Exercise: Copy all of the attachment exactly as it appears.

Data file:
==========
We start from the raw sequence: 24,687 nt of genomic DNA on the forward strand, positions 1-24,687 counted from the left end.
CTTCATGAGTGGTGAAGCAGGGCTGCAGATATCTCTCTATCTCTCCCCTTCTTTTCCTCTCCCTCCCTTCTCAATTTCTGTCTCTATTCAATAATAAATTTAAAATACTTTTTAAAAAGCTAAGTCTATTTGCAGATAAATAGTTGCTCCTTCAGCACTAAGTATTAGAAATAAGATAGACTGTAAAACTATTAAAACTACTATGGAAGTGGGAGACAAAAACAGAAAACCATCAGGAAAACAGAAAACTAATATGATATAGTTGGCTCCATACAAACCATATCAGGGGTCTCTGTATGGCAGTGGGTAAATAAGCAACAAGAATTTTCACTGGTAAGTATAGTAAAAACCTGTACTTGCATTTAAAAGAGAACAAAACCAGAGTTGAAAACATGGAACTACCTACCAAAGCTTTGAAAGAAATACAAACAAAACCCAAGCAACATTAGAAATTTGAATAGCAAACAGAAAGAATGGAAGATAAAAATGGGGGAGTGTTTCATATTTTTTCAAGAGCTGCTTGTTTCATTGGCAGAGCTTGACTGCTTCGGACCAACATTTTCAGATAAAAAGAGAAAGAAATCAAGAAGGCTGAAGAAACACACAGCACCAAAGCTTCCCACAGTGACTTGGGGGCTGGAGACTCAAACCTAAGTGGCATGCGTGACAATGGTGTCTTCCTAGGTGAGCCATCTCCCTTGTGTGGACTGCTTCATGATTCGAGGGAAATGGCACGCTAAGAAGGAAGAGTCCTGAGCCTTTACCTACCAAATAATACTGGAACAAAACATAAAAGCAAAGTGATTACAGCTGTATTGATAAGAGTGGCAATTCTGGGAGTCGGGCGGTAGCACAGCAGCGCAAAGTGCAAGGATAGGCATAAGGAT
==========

We start from the raw sequence: 24,687 nt of genomic DNA on the forward strand, positions 1-24,687 counted from the left end.
CTTCATGAGTGGTGAAGCAGGGCTGCAGATATCTCTCTATCTCTCCCCTTCTTTTCCTCTCCCTCCCTTCTCAATTTCTGTCTCTATTCAATAATAAATTTAAAATACTTTTTAAAAAGCTAAGTCTATTTGCAGATAAATAGTTGCTCCTTCAGCACTAAGTATTAGAAATAAGATAGACTGTAAAACTATTAAAACTACTATGGAAGTGGGAGACAAAAACAGAAAACCATCAGGAAAACAGAAAACTAATATGATATAGTTGGCTCCATACAAACCATATCAGGGGTCTCTGTATGGCAGTGGGTAAATAAGCAACAAGAATTTTCACTGGTAAGTATAGTAAAAACCTGTACTTGCATTTAAAAGAGAACAAAACCAGAGTTGAAAACATGGAACTACCTACCAAAGCTTTGAAAGAAATACAAACAAAACCCAAGCAACATTAGAAATTTGAATAGCAAACAGAAAGAATGGAAGATAAAAATGGGGGAGTGTTTCATATTTTTTCAAGAGCTGCTTGTTTCATTGGCAGAGCTTGACTGCTTCGGACCAACATTTTCAGATAAAAAGAGAAAGAAATCAAGAAGGCTGAAGAAACACACAGCACCAAAGCTTCCCACAGTGACTTGGGGGCTGGAGACTCAAACCTAAGTGGCATGCGTGACAATGGTGTCTTCCTAGGTGAGCCATCTCCCTTGTGTGGACTGCTTCATGATTCGAGGGAAATGGCACGCTAAGAAGGAAGAGTCCTGAGCCTTTACCTACCAAATAATACTGGAACAAAACATAAAAGCAAAGTGATTACAGCTGTATTGATAAGAGTGGCAATTCTGGGAGTCGGGCGGTAGCACAGCAGCGCAAAGTGCAAGGATAGGCATAAGGAT